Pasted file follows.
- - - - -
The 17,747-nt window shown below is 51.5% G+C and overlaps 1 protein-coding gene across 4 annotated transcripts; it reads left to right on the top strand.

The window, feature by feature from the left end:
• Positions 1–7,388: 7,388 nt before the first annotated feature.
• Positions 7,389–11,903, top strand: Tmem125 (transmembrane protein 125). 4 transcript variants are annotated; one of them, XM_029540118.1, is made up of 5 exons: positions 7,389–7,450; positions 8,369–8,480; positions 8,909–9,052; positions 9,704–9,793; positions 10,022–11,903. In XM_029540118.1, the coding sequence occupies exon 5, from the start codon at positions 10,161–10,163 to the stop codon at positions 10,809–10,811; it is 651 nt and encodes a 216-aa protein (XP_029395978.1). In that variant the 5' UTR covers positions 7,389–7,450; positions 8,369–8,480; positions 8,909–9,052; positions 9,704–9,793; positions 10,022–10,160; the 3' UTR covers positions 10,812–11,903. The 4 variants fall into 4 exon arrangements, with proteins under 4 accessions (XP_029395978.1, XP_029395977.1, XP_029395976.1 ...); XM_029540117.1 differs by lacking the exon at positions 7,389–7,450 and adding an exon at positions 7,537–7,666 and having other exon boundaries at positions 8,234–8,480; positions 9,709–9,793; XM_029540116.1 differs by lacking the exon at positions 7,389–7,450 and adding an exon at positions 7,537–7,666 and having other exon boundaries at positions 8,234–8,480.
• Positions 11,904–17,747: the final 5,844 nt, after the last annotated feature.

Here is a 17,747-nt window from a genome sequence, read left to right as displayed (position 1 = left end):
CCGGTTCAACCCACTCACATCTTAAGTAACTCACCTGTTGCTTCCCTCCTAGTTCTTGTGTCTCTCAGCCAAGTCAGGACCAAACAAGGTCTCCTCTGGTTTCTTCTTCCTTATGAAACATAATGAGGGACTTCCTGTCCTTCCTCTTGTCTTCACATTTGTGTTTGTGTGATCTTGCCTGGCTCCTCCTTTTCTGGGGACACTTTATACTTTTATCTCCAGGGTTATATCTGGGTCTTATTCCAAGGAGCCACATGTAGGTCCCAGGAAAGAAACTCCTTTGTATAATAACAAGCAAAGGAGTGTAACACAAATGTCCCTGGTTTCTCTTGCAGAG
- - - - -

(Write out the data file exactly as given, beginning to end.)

The 17,747-nt window shown below is 51.5% G+C and overlaps 1 protein-coding gene across 4 annotated transcripts; it reads left to right on the top strand.

The window, feature by feature from the left end:
• Positions 1–7,388: 7,388 nt before the first annotated feature.
• Positions 7,389–11,903, top strand: Tmem125 (transmembrane protein 125). 4 transcript variants are annotated; one of them, XM_029540118.1, is made up of 5 exons: positions 7,389–7,450; positions 8,369–8,480; positions 8,909–9,052; positions 9,704–9,793; positions 10,022–11,903. In XM_029540118.1, the coding sequence occupies exon 5, from the start codon at positions 10,161–10,163 to the stop codon at positions 10,809–10,811; it is 651 nt and encodes a 216-aa protein (XP_029395978.1). In that variant the 5' UTR covers positions 7,389–7,450; positions 8,369–8,480; positions 8,909–9,052; positions 9,704–9,793; positions 10,022–10,160; the 3' UTR covers positions 10,812–11,903. The 4 variants fall into 4 exon arrangements, with proteins under 4 accessions (XP_029395978.1, XP_029395977.1, XP_029395976.1 ...); XM_029540117.1 differs by lacking the exon at positions 7,389–7,450 and adding an exon at positions 7,537–7,666 and having other exon boundaries at positions 8,234–8,480; positions 9,709–9,793; XM_029540116.1 differs by lacking the exon at positions 7,389–7,450 and adding an exon at positions 7,537–7,666 and having other exon boundaries at positions 8,234–8,480.
• Positions 11,904–17,747: the final 5,844 nt, after the last annotated feature.

Here is a 17,747-nt window from a genome sequence, read left to right as displayed (position 1 = left end):
CCGGTTCAACCCACTCACATCTTAAGTAACTCACCTGTTGCTTCCCTCCTAGTTCTTGTGTCTCTCAGCCAAGTCAGGACCAAACAAGGTCTCCTCTGGTTTCTTCTTCCTTATGAAACATAATGAGGGACTTCCTGTCCTTCCTCTTGTCTTCACATTTGTGTTTGTGTGATCTTGCCTGGCTCCTCCTTTTCTGGGGACACTTTATACTTTTATCTCCAGGGTTATATCTGGGTCTTATTCCAAGGAGCCACATGTAGGTCCCAGGAAAGAAACTCCTTTGTATAATAACAAGCAAAGGAGTGTAACACAAATGTCCCTGGTTTCTCTTGCAGAG